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Klopotek Rights Sales Manager – The relevance of a rights licensing system fit for purpose

Klopotek’s answer to the market demands: Rights Sales Manager

Rights Sales Manager is a workflow-oriented browser-based solution, designed to guide you through the entire rights negotiation and selling process. It provides smart and simple user interaction across multiple desktop and mobile devices, ensuring that information regarding rights availability, title and author details as well as customer profiles are at your fingertips.

The intuitive workflow set-up enables you to manage every aspect of the rights selling process: matching up titles with potential customers, marketing campaigns, recording and managing multiple interests, offer negotiation, contract and invoice chasing, royalty statement tracking, book fair management, reversion of rights, and extensive reporting on all sales activities.
The Rights Sales Manager is part of Klopotek’s cloud-based platform for optimized user interaction across computers and portable devices: Klopotek STREAM.

To learn more about the Rights Sales Manager, please go to www.klopotek.com and check out the ‘STREAM’ section of our website. You will find a detailed brochure on the product as well as a recording of a webinar (live presentation) with rights expert Lynette Owen who has been cited in the interview.

 

The value of rights income has increased dramatically due to growing format and delivery options and the expansion of global market opportunities.

The sale of physical books and journals has begun a relentless shift to the sale of content in multiple forms, with finer division of regional rights becoming the de-facto standard.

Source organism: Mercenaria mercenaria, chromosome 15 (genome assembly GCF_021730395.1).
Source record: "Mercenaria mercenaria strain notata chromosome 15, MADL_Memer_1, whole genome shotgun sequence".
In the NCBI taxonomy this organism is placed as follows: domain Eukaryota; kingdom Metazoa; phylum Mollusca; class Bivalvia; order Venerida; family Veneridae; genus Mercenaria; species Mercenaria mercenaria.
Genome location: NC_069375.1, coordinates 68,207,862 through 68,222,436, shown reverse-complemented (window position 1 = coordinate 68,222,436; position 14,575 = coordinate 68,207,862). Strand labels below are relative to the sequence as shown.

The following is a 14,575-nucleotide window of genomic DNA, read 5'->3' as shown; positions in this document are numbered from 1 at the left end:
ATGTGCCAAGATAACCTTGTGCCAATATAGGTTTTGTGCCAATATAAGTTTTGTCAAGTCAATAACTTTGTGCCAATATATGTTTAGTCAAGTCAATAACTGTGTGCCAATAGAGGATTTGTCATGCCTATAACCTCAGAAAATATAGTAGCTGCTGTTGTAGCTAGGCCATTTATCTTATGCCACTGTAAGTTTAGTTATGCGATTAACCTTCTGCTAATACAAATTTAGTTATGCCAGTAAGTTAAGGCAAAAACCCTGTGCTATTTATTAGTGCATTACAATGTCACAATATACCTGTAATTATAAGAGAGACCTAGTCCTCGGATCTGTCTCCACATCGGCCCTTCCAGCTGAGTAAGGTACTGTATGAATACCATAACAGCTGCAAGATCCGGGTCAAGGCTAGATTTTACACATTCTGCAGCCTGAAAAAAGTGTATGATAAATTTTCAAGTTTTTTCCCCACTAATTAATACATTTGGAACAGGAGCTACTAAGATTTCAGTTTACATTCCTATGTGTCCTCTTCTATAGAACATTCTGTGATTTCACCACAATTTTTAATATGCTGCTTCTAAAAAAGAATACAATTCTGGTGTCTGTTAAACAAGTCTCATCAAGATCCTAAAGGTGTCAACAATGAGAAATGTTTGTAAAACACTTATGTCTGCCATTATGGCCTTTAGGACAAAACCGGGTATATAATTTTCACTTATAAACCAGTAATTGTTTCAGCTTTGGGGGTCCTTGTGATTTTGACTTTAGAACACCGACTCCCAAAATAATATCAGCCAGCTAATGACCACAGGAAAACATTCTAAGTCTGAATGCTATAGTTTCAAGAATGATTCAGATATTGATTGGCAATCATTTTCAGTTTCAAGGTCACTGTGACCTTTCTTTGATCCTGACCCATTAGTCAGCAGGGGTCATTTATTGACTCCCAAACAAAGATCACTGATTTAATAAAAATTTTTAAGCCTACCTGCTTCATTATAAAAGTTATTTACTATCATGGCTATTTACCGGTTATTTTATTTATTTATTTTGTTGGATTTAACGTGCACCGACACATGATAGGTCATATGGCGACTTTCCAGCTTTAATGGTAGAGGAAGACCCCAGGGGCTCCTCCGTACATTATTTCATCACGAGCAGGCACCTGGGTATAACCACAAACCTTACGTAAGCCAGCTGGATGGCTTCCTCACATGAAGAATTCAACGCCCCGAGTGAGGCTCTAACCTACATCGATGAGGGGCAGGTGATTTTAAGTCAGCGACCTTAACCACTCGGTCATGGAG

Given the need to manage more opportunities, have real-time visibility of your organization’s rights inventory, and be aware of offers in your rights pipeline, it is no longer realistic to manage these processes with spreadsheets and ring binders; it requires technology that provides you with the real time visibility to your rights portfolio.

Klopotek engaged the expertise of Ruth Tellis of Rights2 Consultants, expert in the field of Rights and Compliance, to give her opinion and validate the requirements for publishers looking at software solutions in the rights area.

These are her answers to the questions we asked her to illustrate the market situation and demands:


How can Rights Managers make their organisation understand the value of Rights Licensing and the need for investment in systems?

Rights Licensing is a vital function in the publishing business, as a revenue generating function, and in many businesses, this income makes a significant contribution to profitability of the business as a whole. Lynette Owen states that ‘Rights income should never be compared directly with sales turnover; the correct comparison is retained profit from rights deals against the profit element of direct sales’ (Lynette Owen: Selling Rights, 7th edition, (2014) Routledge).

Additionally, there is an important service element to rights licencing. Often the rights department is the first contact point for partner publishers, and for existing and prospective authors and customers. If licensing is dealt with effectively it creates an important good impression and this impacts the reputation of the company. 

We also have a responsibility as members of the creative industries to respect intellectual property and trade rights responsibly.


Why does Rights Licensing need to be systemized?

As we all know, rights licensing is a complex process. A process audit carried out by Rights Consultants Rights2 uncovered a licensing process that had 53 steps from initial interest to licensing of a translations deal (including title selection, rights research, sending samples, negotiation, issuing and agreeing a contract, and receiving the final licensed edition), never mind any post-contract actions.

I think we are so used to working in our traditional ways that we don’t even realise that we are dealing with complexity and even creating additional complexity in our processes. Managing this complexity is frustrating and time consuming, and actually detracts from the parts of our jobs that we enjoy most and that make best use of our skills.